For Saudi Arabian football, the road to the 2024 Paris Olympics starts on Wednesday. The journey to France will be a long one, but should be successful in the end.
To qualify for France, Saudi Arabia will have to finish in the top three of the 2022 Asian U23 Championships. However, the young Falcons first have to qualify for that continental tournament which will be held next year.
That campaign to reach the Asian championships starts on Wednesday when Saudi Arabia meet Uzbekistan in Tashkent.
Usually, taking on the host nation is no easy task, especially in the opening game, but this time it should not be a huge deal. This is because the Central Asian nation are also hosts of the Asian Championships next year. Their presence is already guaranteed, which means their results will not be counted.
That, in turn, means there are only two games of note in Group D. If Saudi Arabia finish above Kuwait, whom they face on Saturday, and then Bangladesh, a team they take on three days later, then the deal is sealed.
Even if the top spot is not seized, then all is not lost. There is still a place in Uzbekistan for four of the best 11 teams that finish in second.
In truth, it should not be a problem to get there. Saudi Arabia has a promising U23 team, as was seen last summer at the Olympics. In fact, it is more than promising, and the team is one of the best in Asia.
That was apparent in Japan. Tokyo 2020 may have ended with no points from three matches from a team that promised much, but there was plenty to be happy about.
Saudi Arabia were in the toughest of groups, which included Brazil, Ivory Coast and Germany, and lost all three games. However, that was not the full story. In all of the clashes, the Saudis were in with a chance of points until late in the game. What cost the team was a lack of ruthlessness in attack and, at times, inconsistent defending.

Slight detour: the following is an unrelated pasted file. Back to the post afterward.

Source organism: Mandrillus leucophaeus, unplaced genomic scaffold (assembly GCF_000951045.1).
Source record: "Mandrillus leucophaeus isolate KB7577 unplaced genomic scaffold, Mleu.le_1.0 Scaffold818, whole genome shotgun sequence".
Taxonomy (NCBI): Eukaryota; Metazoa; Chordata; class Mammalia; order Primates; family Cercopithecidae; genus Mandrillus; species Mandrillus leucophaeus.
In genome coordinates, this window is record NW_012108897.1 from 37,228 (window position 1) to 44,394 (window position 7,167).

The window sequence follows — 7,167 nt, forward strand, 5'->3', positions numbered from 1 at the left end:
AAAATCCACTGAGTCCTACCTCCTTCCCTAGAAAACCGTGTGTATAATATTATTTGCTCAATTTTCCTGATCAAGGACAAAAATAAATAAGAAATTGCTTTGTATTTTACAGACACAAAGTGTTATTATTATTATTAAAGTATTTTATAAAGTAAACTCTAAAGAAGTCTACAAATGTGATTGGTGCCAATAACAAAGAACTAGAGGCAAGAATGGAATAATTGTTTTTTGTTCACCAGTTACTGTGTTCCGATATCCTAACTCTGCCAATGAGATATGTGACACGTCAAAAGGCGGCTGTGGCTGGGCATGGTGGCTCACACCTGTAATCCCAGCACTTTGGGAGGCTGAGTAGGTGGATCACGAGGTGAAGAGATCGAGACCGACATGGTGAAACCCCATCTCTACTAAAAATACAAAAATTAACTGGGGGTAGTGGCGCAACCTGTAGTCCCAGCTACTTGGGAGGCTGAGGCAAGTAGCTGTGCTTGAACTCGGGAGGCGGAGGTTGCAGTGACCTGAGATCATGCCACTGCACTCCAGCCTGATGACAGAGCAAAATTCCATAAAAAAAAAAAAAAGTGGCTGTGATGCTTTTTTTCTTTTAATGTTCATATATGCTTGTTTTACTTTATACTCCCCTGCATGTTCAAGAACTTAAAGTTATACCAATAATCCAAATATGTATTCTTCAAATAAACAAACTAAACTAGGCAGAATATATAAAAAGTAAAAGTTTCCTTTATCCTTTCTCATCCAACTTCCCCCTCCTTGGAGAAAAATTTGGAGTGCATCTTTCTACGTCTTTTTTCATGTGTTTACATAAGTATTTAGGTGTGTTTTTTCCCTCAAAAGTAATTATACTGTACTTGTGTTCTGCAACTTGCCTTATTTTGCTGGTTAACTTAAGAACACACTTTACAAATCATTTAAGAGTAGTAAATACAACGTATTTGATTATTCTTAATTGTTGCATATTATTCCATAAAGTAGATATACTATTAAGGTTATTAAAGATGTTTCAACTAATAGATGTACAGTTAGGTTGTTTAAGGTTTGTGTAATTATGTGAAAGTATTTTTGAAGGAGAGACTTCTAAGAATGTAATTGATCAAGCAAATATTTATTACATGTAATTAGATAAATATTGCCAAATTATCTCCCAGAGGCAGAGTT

On the face of it, to finish pointless was a disappointment, but the team’s performance in the face of quality opposition was more than encouraging.
Coach Saad Al-Shehri kept his position as head coach and now has the job of taking the team to the AFC U23 Championships next June in Uzbekistan.
There is plenty of talent in the team, though Al-Shehri has had to battle with the clubs to get the players he wants, such as Firas Al-Buraikan and Abdullah Al-Hamdan. It is understandable that the head coach would like more time with the talented forward. He also understands that his club counterparts feel the same way.
“The clubs in the Saudi Professional League naturally want to keep their players as long as possible,” Al-Shehri said. “It is not easy for anyone as the games are not part of FIFA’s official matchdays. We would have liked to have spent more time with the players we had with us last week, but we have only two days to prepare. We will do our best, however.”
He added: “We know what we have to do and we will not be underestimating any of the teams that we have to face here. Every team is difficult to beat and every game is difficult. If we are not at our best then we will pay the price.”
While Saudi Arabia should be confident of qualifying for the U23 Championship, there have been, so far, mixed results from Arab teams.
In Group A Qatar defeated Yemen 3-0, while Syria thrashed Sri Lanka 5-0. In Group C, Iraq beat Maldives to go top, while Jordan defeated Turkmenistan 1-0. The setbacks so far have come with Lebanon losing 1-0 to Tajikistan, UAE suffering a 2-1 loss against Kyrgyzstan and Oman losing 2-1 to India.
Saudi Arabia should be able to add some wins to the Arab column, however. The young Falcons have what it takes to go all the way to Uzbekistan next year and then France two years later.
“We are looking to get off to a winning start,” said the Saudi coach. “But we know that there is much work to be done.”